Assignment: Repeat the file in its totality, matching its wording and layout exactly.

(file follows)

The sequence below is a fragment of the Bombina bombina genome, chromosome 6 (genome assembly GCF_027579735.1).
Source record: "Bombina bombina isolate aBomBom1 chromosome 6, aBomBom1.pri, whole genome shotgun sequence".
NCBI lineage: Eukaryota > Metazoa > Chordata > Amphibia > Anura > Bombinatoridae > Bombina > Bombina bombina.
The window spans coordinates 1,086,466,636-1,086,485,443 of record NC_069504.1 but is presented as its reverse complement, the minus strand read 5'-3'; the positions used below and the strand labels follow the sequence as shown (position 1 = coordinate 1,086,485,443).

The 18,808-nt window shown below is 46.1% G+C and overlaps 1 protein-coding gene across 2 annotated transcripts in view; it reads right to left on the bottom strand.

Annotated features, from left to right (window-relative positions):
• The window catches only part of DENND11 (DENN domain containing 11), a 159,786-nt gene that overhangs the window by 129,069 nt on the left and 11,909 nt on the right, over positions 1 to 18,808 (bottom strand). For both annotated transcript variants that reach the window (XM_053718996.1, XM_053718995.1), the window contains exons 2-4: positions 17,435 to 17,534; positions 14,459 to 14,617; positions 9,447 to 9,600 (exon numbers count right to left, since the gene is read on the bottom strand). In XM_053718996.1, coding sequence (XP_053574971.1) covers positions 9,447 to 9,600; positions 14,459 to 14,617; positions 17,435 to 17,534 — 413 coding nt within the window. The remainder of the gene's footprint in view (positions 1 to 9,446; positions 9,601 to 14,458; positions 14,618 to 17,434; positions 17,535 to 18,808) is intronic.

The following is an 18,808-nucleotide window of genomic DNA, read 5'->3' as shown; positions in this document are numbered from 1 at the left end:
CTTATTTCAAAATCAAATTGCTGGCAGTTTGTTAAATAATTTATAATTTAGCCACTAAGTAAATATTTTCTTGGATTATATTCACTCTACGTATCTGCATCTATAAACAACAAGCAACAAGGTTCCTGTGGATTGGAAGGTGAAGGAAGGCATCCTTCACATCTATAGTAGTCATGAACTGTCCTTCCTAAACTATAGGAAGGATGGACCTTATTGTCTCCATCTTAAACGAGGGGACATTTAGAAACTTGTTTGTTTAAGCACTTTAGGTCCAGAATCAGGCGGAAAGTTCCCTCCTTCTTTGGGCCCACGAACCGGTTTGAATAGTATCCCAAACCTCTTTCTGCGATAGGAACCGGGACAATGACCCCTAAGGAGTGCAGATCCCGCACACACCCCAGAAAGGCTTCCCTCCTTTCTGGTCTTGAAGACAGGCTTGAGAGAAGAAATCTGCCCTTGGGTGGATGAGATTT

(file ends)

The sequence below is a fragment of the Bombina bombina genome, chromosome 6 (genome assembly GCF_027579735.1).
Source record: "Bombina bombina isolate aBomBom1 chromosome 6, aBomBom1.pri, whole genome shotgun sequence".
NCBI lineage: Eukaryota > Metazoa > Chordata > Amphibia > Anura > Bombinatoridae > Bombina > Bombina bombina.
The window spans coordinates 1,086,466,636-1,086,485,443 of record NC_069504.1 but is presented as its reverse complement, the minus strand read 5'-3'; the positions used below and the strand labels follow the sequence as shown (position 1 = coordinate 1,086,485,443).

The 18,808-nt window shown below is 46.1% G+C and overlaps 1 protein-coding gene across 2 annotated transcripts in view; it reads right to left on the bottom strand.

Annotated features, from left to right (window-relative positions):
• The window catches only part of DENND11 (DENN domain containing 11), a 159,786-nt gene that overhangs the window by 129,069 nt on the left and 11,909 nt on the right, over positions 1 to 18,808 (bottom strand). For both annotated transcript variants that reach the window (XM_053718996.1, XM_053718995.1), the window contains exons 2-4: positions 17,435 to 17,534; positions 14,459 to 14,617; positions 9,447 to 9,600 (exon numbers count right to left, since the gene is read on the bottom strand). In XM_053718996.1, coding sequence (XP_053574971.1) covers positions 9,447 to 9,600; positions 14,459 to 14,617; positions 17,435 to 17,534 — 413 coding nt within the window. The remainder of the gene's footprint in view (positions 1 to 9,446; positions 9,601 to 14,458; positions 14,618 to 17,434; positions 17,535 to 18,808) is intronic.

The following is an 18,808-nucleotide window of genomic DNA, read 5'->3' as shown; positions in this document are numbered from 1 at the left end:
CTTATTTCAAAATCAAATTGCTGGCAGTTTGTTAAATAATTTATAATTTAGCCACTAAGTAAATATTTTCTTGGATTATATTCACTCTACGTATCTGCATCTATAAACAACAAGCAACAAGGTTCCTGTGGATTGGAAGGTGAAGGAAGGCATCCTTCACATCTATAGTAGTCATGAACTGTCCTTCCTAAACTATAGGAAGGATGGACCTTATTGTCTCCATCTTAAACGAGGGGACATTTAGAAACTTGTTTGTTTAAGCACTTTAGGTCCAGAATCAGGCGGAAAGTTCCCTCCTTCTTTGGGCCCACGAACCGGTTTGAATAGTATCCCAAACCTCTTTCTGCGATAGGAACCGGGACAATGACCCCTAAGGAGTGCAGATCCCGCACACACCCCAGAAAGGCTTCCCTCCTTTCTGGTCTTGAAGACAGGCTTGAGAGAAGAAATCTGCCCTTGGGTGGATGAGATTT